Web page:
"[This new world wide security measure is] an unethical, ineffective and counterproductive means of counter terrorism," says Alejandro Beutel, Government Liaison, Muslim Public Affairs Council. "This undermines our stated commitment to Democratic values and Civil Liberties. This is propaganda victory for the terrorists and does nothing to add to our National security. This is a wrong headed approach that casts a wide net of suspicion over entire countries instead of gathering intelligence that focuses on the criminal activities of those few dangerous individuals."
Senator Joe Lieberman of Connecticut and others are calling on the US to enact the same measures implemented by Israel's El Al airline which has not had an incident in over thirty years. During the Bush Administration, Secretary Rice spoke privately spoke to Minister of Defense Ehud Barak on more than one occasion about the racial profiling of certain Americans (the black ones) coming into Israel. El Al constantly singles out young Arabs as well as passengers of color sometimes flanking the passenger with two armed security guards at JFK airport even after they passed through the double layers of screening.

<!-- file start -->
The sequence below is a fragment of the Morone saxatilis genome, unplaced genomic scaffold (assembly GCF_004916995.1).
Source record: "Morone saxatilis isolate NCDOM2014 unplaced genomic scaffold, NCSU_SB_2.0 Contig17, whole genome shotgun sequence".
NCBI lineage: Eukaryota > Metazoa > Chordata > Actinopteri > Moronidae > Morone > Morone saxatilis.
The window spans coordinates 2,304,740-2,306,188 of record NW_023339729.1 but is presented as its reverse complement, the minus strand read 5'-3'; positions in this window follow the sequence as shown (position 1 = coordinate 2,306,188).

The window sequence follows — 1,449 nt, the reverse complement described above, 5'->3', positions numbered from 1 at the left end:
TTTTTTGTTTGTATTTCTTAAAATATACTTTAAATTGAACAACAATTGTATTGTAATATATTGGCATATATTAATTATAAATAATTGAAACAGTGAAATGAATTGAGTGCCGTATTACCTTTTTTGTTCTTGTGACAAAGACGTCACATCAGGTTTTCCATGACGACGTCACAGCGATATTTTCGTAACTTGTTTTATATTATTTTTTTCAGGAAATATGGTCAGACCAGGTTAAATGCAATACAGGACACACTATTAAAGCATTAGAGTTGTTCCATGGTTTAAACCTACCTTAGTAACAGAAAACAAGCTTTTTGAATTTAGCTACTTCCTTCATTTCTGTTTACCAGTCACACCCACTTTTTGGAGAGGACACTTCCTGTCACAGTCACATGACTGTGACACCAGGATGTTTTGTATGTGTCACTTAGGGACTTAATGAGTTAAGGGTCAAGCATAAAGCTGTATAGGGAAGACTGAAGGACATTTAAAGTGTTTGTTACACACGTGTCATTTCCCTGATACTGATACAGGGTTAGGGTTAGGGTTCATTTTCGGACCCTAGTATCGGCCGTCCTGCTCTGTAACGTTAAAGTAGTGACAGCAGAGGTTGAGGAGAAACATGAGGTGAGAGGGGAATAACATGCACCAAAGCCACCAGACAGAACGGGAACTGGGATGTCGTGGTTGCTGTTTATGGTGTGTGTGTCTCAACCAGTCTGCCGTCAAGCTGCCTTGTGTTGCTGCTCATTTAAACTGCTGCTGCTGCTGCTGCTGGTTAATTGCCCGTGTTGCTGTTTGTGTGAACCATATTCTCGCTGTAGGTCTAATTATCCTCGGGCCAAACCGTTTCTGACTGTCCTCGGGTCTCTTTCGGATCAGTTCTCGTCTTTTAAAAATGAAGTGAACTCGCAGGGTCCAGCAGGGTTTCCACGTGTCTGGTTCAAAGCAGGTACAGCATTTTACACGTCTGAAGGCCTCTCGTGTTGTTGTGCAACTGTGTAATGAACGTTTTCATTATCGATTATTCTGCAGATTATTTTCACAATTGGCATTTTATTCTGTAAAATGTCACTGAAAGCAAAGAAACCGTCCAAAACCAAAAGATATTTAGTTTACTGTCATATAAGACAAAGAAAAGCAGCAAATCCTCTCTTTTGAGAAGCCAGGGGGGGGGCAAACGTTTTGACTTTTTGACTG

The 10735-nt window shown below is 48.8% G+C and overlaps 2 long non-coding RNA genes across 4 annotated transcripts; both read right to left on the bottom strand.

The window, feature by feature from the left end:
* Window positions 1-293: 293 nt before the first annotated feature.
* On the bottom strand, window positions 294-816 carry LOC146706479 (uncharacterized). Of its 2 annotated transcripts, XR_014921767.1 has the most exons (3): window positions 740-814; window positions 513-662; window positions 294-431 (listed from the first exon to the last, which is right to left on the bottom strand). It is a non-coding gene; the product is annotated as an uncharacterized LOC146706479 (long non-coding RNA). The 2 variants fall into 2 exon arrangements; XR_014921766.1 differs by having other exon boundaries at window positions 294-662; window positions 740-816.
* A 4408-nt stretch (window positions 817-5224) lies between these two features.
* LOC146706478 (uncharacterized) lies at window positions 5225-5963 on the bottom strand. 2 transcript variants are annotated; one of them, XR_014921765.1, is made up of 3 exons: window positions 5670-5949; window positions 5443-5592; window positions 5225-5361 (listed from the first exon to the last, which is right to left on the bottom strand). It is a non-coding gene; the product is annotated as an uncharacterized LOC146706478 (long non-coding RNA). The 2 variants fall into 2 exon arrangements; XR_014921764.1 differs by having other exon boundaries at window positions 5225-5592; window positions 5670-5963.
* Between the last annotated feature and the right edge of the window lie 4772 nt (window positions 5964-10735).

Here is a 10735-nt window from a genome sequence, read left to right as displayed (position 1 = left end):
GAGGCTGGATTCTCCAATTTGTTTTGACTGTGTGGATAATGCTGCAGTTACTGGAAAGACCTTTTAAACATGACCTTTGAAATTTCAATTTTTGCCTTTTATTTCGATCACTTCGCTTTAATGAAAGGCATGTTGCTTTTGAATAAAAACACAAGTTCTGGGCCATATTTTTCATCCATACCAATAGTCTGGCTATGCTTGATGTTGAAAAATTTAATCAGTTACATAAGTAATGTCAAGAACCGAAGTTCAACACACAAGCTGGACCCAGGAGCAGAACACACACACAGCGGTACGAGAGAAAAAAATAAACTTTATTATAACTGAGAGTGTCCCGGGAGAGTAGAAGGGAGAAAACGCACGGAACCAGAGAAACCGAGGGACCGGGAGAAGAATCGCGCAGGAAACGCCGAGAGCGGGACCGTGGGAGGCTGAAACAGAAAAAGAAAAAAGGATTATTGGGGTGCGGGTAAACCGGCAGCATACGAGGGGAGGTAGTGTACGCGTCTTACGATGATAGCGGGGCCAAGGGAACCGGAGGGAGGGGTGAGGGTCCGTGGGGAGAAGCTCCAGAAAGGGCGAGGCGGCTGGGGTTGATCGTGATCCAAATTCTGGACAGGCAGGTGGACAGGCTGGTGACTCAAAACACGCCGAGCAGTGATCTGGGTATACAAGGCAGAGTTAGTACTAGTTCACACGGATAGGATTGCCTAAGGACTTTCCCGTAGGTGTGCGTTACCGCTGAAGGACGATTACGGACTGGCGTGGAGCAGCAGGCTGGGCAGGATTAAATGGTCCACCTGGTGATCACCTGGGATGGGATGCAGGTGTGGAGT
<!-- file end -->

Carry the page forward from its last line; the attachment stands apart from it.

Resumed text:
California Legal Secretary and former Chief Deputy Attorney Peter Siggins said, "Recent surveys [since September 11, 2001] indicate that 66% of whites and 71% of African-Americans support the ethnic profiling of people who look to be of middle-eastern descent."An interesting irony African Americans categorically reject being profiled for driving while black, but have no problem with Arabs being treated in this manner.
Thanks to a 23-year old black man who deceptively looks like an innocent boy and the United States' initial failure to stop him in his tracks, African Americans, Arabs and the Muslim Diaspora all have something in common. They are more easily viewed as terrorists and there's no escaping it. It's the proverbial perception that dictates reality.
Muslims in America are diverse communities within communities often separating themselves from each other as well as from social and political discourse inclusive of aggressive lobbying efforts that would influence the outcomes of some of these serious issues of flying while Arab or Muslim, profiling and discrimination. It would behoove African American, Arab and Muslim Leadership to come together immediately to fight against what will become increasingly devastating consequences; alienating both communities inside the United States and throughout the world.